#192 Elizabeth David’s Prawn Paste

In days of yore, we English loved potted meats and fish. You don’t seem to see many potted foodstuffs around these days: though potted beef is still popular in Yorkshire. Pate does not count. This one at first sight seems a bit weird, and perhaps foul, but there are some interesting ingredients in there. One of the great things that Elizabeth David did in the sixties and seventies was introducing us to Mediterranean flavours, and she managed to sneak a few in here: olive oil instead of butter, basil instead of parsley, lime rather than lemon. She transformed our eating habits; along with Grigson, Floyd, et al. of course. It may seem odd these days – all those continental ingredients mashed up in a now-defunct method of preparing meat and fish – but there you go.

Place eight ounces of cooked, peeled prawns in a blender along with the juice of a lime and around six tablespoons of olive oil – use extra virgin if you have it since as it’s not going to be cooked. Blend until smooth and add half a teaspoon of dried basil and a heaped saltspoon (!) of crushed coriander seeds. Season with a little salt and some Cayenne pepper. Divide between some small ramekins, cover and refrigerate. Serve with hot, thin toast.

By the way, I don’t know the capacity of a saltspoon as I don’t own one, so don’t ask me. Actually, I’d not even heard of one. I guessed and added a quarter of a teaspoon. Also, don’t buy dried basil, as it has no flavour; dry your own in a cool oven for about 20 minutes until crumbly: much better.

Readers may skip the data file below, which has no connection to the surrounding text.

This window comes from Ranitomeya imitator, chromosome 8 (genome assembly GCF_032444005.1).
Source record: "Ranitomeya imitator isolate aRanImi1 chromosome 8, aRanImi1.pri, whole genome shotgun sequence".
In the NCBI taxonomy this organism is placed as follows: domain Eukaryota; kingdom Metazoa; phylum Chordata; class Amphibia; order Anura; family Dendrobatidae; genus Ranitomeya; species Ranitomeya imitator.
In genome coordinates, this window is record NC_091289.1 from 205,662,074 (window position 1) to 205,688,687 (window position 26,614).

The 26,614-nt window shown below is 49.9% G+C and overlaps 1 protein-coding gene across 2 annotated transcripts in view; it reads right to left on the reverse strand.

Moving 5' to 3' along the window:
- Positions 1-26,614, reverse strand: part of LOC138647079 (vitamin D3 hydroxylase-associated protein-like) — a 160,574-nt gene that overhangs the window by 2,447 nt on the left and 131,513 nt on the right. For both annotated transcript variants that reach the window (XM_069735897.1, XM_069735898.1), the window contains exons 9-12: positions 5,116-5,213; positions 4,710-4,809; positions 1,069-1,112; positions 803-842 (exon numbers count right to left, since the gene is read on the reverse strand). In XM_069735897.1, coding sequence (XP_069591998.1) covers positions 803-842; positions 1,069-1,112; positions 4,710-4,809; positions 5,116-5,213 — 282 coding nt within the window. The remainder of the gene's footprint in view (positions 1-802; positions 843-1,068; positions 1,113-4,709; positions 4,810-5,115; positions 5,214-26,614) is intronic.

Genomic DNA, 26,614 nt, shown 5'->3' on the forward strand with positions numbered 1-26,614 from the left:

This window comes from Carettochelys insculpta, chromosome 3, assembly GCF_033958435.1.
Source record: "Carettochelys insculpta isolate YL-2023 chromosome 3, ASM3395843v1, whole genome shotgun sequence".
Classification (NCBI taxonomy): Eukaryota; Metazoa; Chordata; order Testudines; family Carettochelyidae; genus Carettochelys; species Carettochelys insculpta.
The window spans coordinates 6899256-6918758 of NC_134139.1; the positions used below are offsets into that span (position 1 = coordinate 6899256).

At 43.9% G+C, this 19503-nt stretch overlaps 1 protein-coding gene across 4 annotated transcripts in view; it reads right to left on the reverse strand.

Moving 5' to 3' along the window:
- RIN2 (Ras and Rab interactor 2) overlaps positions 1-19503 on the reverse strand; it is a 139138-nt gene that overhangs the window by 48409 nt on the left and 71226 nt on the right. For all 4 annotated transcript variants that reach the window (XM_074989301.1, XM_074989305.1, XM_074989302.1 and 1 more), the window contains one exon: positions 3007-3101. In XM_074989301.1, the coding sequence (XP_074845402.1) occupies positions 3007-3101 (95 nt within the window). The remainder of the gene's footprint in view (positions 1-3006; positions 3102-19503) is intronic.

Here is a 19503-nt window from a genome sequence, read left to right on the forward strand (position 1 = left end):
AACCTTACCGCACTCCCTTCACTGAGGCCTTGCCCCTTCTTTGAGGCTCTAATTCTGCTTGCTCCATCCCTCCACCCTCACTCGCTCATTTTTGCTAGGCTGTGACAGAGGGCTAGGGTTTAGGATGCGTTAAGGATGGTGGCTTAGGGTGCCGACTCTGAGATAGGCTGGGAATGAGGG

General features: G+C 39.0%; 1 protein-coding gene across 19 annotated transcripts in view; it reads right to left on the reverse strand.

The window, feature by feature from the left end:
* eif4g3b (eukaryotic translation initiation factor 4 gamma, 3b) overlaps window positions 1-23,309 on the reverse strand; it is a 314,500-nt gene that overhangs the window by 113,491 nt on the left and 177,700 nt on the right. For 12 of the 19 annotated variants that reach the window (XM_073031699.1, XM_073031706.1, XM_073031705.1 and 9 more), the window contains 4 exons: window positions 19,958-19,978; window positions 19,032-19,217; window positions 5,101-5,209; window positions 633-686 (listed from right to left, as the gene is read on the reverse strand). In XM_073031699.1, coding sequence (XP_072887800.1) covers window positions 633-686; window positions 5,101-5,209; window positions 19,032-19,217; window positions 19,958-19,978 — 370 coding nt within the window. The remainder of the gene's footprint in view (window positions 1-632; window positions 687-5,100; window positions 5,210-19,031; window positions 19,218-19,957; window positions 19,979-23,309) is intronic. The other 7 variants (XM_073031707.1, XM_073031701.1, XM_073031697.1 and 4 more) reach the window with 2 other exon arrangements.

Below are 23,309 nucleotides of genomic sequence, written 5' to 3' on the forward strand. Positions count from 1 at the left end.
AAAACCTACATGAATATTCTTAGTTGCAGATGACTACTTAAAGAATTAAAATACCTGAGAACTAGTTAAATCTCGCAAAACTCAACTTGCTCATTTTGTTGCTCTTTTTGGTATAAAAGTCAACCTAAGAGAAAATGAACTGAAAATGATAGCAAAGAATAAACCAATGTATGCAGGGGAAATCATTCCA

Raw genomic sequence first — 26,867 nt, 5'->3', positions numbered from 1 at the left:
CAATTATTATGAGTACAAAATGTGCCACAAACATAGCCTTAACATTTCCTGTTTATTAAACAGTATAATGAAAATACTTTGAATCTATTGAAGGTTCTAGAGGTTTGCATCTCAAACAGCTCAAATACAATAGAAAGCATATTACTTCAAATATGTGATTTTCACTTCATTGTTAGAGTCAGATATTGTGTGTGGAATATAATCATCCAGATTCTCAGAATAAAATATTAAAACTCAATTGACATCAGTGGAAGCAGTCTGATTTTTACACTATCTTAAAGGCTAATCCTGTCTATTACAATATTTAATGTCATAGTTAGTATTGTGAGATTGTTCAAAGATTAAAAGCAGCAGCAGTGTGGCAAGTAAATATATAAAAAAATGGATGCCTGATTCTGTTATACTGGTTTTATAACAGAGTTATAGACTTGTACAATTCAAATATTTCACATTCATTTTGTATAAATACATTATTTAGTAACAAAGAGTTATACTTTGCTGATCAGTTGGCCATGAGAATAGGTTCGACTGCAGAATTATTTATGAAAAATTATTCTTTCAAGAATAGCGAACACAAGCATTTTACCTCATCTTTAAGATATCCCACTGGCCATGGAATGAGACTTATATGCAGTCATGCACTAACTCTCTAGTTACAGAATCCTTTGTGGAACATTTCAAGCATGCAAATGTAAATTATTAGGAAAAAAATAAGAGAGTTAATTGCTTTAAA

#192 Elizabeth David’s Prawn Paste. It may have sounded like horrible soggy fish pap, but this was delicious. The prawns were sweet, the olive oil was fruity and the basil and coriander seeds combined with the lime juice provided a morish tang. Really good – go and make some. 7.5/10.

October Food

Here we are in Autumn proper, and although there’s still a decent ‘in season’ list, many of the really summery fruit and veg have started to dwindle. However, there is a plus – the fish and game is on the increase, and I really intend to get through a fair few recipes that involve them. I really wanted to cook eel last month and didn’t get a chance, so that is top of the list. I’m off to a farmers Market in a week or two as well – hopefully I’ll bag me a grouse!

Vegetables: beetroot, borlotti beans, broccoli, cabbages, cardoons, carrots, cauliflower, celeriac, celery, chard, courgettes, cucumber, fennel, kale, kohlrabi, leeks, onions, peppers and chillies, potatoes, pumpkins and squashes, rocket, salsify, spinach, tomatoes, turnips.

Fruit: apples, grapes, greengages, medlars, pears, quince, raspberries.

Wild greens and herbs: nettles, watercress.

Wild flowers and fruits: bullace, crab apples, damsons, juniper berries, rosehips, rowan berries, sloes

Fungi and nuts: chanterelles, chestnuts, hedgehog fungus, horse mushrooms, oyster mushrooms, parasol mushrooms, puffballs, shaggy inkcap, summer truffles, walnuts, blewits.

Fish and shellfish: cod, crab, eels, lobster, mussels, oyster, mackerel, mussels, oysters, prawns, salmon, scallops, sea bass, sprats, squid, trout.

Game: goose, grey squirrel, grouse, hare, mallard, partridge, rabbit, woodpigeon.